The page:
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How To Get The Best Price On a New Car

8 minute read

By Imogen Sharma

Buying a new car should be something you take plenty of time to consider. It’s a major purchase, so make sure you put major effort into your buying process. While it can be challenging, the reward of getting a great deal on a shiny new model makes it worthwhile.

When shopping for a new car, it’s crucial that you make every effort to get the best deal. There are plenty of ways you can bypass a dealerships’ upselling tactics and secure the best possible price.

In this article, you’ll learn nine tips to help you save money when buying a new car – plus some advice on maximizing the value of your outgoing vehicle.

1. Consider Whether You Really Need a Brand New Car

First off, decide whether a brand new car is truly something you need. While it’s certainly possible to get a good deal on a new automobile, it’s never going to be cheaper than opting for a slightly used model. New cars are in high demand and can command hefty prices due to prestige, low maintenance costs, and extended warranties.

Buying a car that’s been on the road for a year or two already can save you a considerable amount of money. Many new cars lose half their value by the three-year mark. Some even drop to a fifth of their value after 36 months.


2. Buy At The Right Time

If your mind is set on a new car, that’s fine. There’s something satisfying about being the very first owner of a vehicle with less than 50 miles on it. However, when you buy is important. Dealerships have certain performance goals and targets to meet, which are usually grounded in monthly (or quarterly) sales.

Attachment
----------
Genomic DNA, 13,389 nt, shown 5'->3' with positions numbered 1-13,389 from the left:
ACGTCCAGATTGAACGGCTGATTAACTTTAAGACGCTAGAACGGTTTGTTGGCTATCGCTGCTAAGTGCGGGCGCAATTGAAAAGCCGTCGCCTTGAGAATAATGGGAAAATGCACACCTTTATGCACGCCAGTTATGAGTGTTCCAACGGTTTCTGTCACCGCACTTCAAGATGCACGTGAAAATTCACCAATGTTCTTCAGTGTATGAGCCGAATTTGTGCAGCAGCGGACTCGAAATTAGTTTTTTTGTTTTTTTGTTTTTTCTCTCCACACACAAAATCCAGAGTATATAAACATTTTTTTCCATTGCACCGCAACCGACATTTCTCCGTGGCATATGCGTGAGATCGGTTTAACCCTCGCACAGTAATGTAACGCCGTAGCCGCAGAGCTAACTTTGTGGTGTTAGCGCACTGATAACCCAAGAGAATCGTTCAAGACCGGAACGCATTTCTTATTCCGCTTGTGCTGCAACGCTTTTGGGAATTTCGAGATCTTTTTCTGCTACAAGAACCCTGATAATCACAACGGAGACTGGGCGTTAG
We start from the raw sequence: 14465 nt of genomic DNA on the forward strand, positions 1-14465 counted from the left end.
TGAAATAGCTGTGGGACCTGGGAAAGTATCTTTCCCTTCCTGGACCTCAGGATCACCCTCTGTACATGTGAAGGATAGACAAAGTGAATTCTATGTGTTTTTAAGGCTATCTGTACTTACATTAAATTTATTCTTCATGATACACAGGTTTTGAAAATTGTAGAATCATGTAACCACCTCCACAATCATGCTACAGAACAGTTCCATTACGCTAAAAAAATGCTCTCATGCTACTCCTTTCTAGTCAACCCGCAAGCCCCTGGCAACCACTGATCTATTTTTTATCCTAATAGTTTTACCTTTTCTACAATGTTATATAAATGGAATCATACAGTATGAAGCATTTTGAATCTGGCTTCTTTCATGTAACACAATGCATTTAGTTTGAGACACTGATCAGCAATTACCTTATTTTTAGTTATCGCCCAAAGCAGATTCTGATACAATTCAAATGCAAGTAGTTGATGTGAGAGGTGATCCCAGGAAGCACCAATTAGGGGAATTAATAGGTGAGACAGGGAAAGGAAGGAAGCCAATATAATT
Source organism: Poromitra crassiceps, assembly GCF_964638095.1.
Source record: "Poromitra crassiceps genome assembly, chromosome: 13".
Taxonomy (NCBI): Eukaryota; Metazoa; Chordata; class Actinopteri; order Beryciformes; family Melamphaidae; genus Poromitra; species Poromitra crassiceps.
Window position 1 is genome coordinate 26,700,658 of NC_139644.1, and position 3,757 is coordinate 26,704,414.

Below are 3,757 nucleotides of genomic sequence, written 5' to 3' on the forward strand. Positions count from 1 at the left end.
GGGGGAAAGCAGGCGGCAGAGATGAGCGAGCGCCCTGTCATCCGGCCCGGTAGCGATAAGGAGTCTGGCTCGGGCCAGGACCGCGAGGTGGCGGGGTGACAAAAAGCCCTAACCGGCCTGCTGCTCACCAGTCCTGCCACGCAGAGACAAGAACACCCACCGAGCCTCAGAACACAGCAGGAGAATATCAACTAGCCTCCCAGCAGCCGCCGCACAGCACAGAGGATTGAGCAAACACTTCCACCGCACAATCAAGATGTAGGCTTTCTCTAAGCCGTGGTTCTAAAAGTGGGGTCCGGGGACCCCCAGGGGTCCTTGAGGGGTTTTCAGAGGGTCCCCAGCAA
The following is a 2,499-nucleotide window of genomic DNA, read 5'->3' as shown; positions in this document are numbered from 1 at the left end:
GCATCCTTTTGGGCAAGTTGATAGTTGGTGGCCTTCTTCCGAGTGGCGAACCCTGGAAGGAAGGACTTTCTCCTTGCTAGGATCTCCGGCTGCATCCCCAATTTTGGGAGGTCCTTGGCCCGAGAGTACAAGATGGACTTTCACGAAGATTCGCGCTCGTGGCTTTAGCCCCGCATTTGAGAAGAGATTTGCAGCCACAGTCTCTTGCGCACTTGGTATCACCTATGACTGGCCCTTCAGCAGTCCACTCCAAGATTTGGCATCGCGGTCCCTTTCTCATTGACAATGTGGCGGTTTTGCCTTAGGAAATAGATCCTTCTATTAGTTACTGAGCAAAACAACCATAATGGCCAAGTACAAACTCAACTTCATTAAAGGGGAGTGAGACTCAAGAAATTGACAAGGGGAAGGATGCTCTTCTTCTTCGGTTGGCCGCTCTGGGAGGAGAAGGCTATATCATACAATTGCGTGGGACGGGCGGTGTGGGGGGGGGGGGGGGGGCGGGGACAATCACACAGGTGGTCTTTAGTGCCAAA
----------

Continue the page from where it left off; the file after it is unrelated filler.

It might be easier to negotiate a lower price at the end of March, June, September, or December. Try to conduct in-person negotiations during slower times, such as weekday mornings. Dealerships are usually especially packed on weekends or the first week of the month, right after plenty of people just got paid.

Picking the right time to buy can help you convince a salesperson to offer you a lower price. Not only is there less foot traffic to distract them, but they may secretly really need your sale to hit their goals.


3. Discover Which Cars Hold Value Over Time

In addition to knowing the best time to snag a deal, try to brush up on which models hold value over time. While it doesn’t necessarily impact your upfront cost, it’s an important consideration for a big-ticket purchase like a car. If you’re into buying new cars, you might want to resell it within a few years. That means you need to think about how much it’s going to depreciate over time.

Sports cars, trucks, and SUVs currently depreciate slowest, in general. On the other hand, luxury sedans and electric vehicles lose value the fastest. The exact models that hold the most value change on a regular basis, so be sure to check the latest comparisons on a reputable website.


Highest and Lowest Depreciation Rates

A low depreciation rate means your new car loses less value from the time you buy it. According to a study by iSeeCars, the the models autos enjoying the lowest depreciation rates between 2016 and 2021 were:

It’s also important to know which cars depreciate quickly, if this factor is relevant to you. The ten cars with the highest depreciation rates between 2016 and 2021 were:


4. Learn What Type of Car Is Cheapest To Run

Another consideration when looking to save money on a new car is how expensive it is to keep on the road. Before you buy anything, you better have a good idea of what it will cost you every month in gas, insurance, and routine maintenance.

Some things that affect the cost of running a car are more obvious. For example, a smaller car is likely to cost less to buy and insure. Other factors might be more complicated, such as engine size. If you’re someone who likes to drive fast over long distances, a small engine might be less fuel-efficient.

Here are some things to keep in mind:


Features of Vehicles That Are Cheaper To Run